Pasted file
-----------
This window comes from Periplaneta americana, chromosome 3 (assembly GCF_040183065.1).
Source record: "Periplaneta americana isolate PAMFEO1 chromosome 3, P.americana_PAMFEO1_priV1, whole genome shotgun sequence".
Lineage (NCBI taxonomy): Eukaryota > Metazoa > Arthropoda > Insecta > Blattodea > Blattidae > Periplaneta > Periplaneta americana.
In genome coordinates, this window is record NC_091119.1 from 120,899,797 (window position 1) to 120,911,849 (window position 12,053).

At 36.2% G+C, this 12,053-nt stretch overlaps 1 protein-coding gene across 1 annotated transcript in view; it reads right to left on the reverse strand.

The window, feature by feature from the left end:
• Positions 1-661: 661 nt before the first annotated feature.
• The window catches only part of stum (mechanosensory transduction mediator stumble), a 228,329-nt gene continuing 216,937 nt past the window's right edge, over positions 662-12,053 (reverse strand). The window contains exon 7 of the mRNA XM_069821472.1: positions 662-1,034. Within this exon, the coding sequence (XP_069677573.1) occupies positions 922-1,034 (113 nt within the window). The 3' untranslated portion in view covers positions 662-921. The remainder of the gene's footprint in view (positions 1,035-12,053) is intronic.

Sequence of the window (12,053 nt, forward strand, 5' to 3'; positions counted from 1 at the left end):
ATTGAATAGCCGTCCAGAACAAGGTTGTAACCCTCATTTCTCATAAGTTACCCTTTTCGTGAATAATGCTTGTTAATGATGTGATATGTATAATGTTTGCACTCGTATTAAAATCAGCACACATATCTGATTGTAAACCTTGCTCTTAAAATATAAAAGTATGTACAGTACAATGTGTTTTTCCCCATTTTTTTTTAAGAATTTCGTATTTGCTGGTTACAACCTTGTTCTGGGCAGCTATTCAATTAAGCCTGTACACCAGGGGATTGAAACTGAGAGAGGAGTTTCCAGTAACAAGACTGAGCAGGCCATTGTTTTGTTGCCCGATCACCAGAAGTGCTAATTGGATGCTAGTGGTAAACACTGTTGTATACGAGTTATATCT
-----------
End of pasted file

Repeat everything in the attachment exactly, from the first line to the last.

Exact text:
This window comes from Periplaneta americana, chromosome 3 (assembly GCF_040183065.1).
Source record: "Periplaneta americana isolate PAMFEO1 chromosome 3, P.americana_PAMFEO1_priV1, whole genome shotgun sequence".
Lineage (NCBI taxonomy): Eukaryota > Metazoa > Arthropoda > Insecta > Blattodea > Blattidae > Periplaneta > Periplaneta americana.
In genome coordinates, this window is record NC_091119.1 from 120,899,797 (window position 1) to 120,911,849 (window position 12,053).

At 36.2% G+C, this 12,053-nt stretch overlaps 1 protein-coding gene across 1 annotated transcript in view; it reads right to left on the reverse strand.

The window, feature by feature from the left end:
• Positions 1-661: 661 nt before the first annotated feature.
• The window catches only part of stum (mechanosensory transduction mediator stumble), a 228,329-nt gene continuing 216,937 nt past the window's right edge, over positions 662-12,053 (reverse strand). The window contains exon 7 of the mRNA XM_069821472.1: positions 662-1,034. Within this exon, the coding sequence (XP_069677573.1) occupies positions 922-1,034 (113 nt within the window). The 3' untranslated portion in view covers positions 662-921. The remainder of the gene's footprint in view (positions 1,035-12,053) is intronic.

Sequence of the window (12,053 nt, forward strand, 5' to 3'; positions counted from 1 at the left end):
ATTGAATAGCCGTCCAGAACAAGGTTGTAACCCTCATTTCTCATAAGTTACCCTTTTCGTGAATAATGCTTGTTAATGATGTGATATGTATAATGTTTGCACTCGTATTAAAATCAGCACACATATCTGATTGTAAACCTTGCTCTTAAAATATAAAAGTATGTACAGTACAATGTGTTTTTCCCCATTTTTTTTTAAGAATTTCGTATTTGCTGGTTACAACCTTGTTCTGGGCAGCTATTCAATTAAGCCTGTACACCAGGGGATTGAAACTGAGAGAGGAGTTTCCAGTAACAAGACTGAGCAGGCCATTGTTTTGTTGCCCGATCACCAGAAGTGCTAATTGGATGCTAGTGGTAAACACTGTTGTATACGAGTTATATCT